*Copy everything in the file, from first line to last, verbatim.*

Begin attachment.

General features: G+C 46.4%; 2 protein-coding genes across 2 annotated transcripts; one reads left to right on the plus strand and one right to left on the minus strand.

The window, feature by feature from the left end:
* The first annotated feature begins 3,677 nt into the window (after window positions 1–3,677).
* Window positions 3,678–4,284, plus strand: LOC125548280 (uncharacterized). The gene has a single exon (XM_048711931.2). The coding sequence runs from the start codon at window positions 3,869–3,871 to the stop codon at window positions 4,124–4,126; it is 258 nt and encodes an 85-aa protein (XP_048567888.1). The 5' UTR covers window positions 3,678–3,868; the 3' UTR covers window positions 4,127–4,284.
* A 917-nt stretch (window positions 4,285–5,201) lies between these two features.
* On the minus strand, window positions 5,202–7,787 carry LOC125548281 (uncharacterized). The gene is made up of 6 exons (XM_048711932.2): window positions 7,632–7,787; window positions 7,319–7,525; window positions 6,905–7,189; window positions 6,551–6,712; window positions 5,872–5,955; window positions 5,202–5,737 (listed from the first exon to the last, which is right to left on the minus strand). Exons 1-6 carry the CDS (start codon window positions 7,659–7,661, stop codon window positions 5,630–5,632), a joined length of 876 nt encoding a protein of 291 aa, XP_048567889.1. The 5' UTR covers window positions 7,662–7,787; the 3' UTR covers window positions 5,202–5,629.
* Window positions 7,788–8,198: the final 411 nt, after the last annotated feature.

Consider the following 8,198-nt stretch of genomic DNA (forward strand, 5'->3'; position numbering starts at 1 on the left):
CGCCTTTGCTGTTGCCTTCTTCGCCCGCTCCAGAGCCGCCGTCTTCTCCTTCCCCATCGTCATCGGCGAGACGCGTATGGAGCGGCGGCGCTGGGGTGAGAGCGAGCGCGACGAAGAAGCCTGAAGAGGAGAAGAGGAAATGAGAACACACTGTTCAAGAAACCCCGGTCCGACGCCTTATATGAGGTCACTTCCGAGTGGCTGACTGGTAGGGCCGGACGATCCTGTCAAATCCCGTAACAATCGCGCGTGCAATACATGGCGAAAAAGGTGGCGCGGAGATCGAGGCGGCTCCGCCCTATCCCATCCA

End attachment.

General features: G+C 46.4%; 2 protein-coding genes across 2 annotated transcripts; one reads left to right on the plus strand and one right to left on the minus strand.

The window, feature by feature from the left end:
* The first annotated feature begins 3,677 nt into the window (after window positions 1–3,677).
* Window positions 3,678–4,284, plus strand: LOC125548280 (uncharacterized). The gene has a single exon (XM_048711931.2). The coding sequence runs from the start codon at window positions 3,869–3,871 to the stop codon at window positions 4,124–4,126; it is 258 nt and encodes an 85-aa protein (XP_048567888.1). The 5' UTR covers window positions 3,678–3,868; the 3' UTR covers window positions 4,127–4,284.
* A 917-nt stretch (window positions 4,285–5,201) lies between these two features.
* On the minus strand, window positions 5,202–7,787 carry LOC125548281 (uncharacterized). The gene is made up of 6 exons (XM_048711932.2): window positions 7,632–7,787; window positions 7,319–7,525; window positions 6,905–7,189; window positions 6,551–6,712; window positions 5,872–5,955; window positions 5,202–5,737 (listed from the first exon to the last, which is right to left on the minus strand). Exons 1-6 carry the CDS (start codon window positions 7,659–7,661, stop codon window positions 5,630–5,632), a joined length of 876 nt encoding a protein of 291 aa, XP_048567889.1. The 5' UTR covers window positions 7,662–7,787; the 3' UTR covers window positions 5,202–5,629.
* Window positions 7,788–8,198: the final 411 nt, after the last annotated feature.

Consider the following 8,198-nt stretch of genomic DNA (forward strand, 5'->3'; position numbering starts at 1 on the left):
CGCCTTTGCTGTTGCCTTCTTCGCCCGCTCCAGAGCCGCCGTCTTCTCCTTCCCCATCGTCATCGGCGAGACGCGTATGGAGCGGCGGCGCTGGGGTGAGAGCGAGCGCGACGAAGAAGCCTGAAGAGGAGAAGAGGAAATGAGAACACACTGTTCAAGAAACCCCGGTCCGACGCCTTATATGAGGTCACTTCCGAGTGGCTGACTGGTAGGGCCGGACGATCCTGTCAAATCCCGTAACAATCGCGCGTGCAATACATGGCGAAAAAGGTGGCGCGGAGATCGAGGCGGCTCCGCCCTATCCCATCCA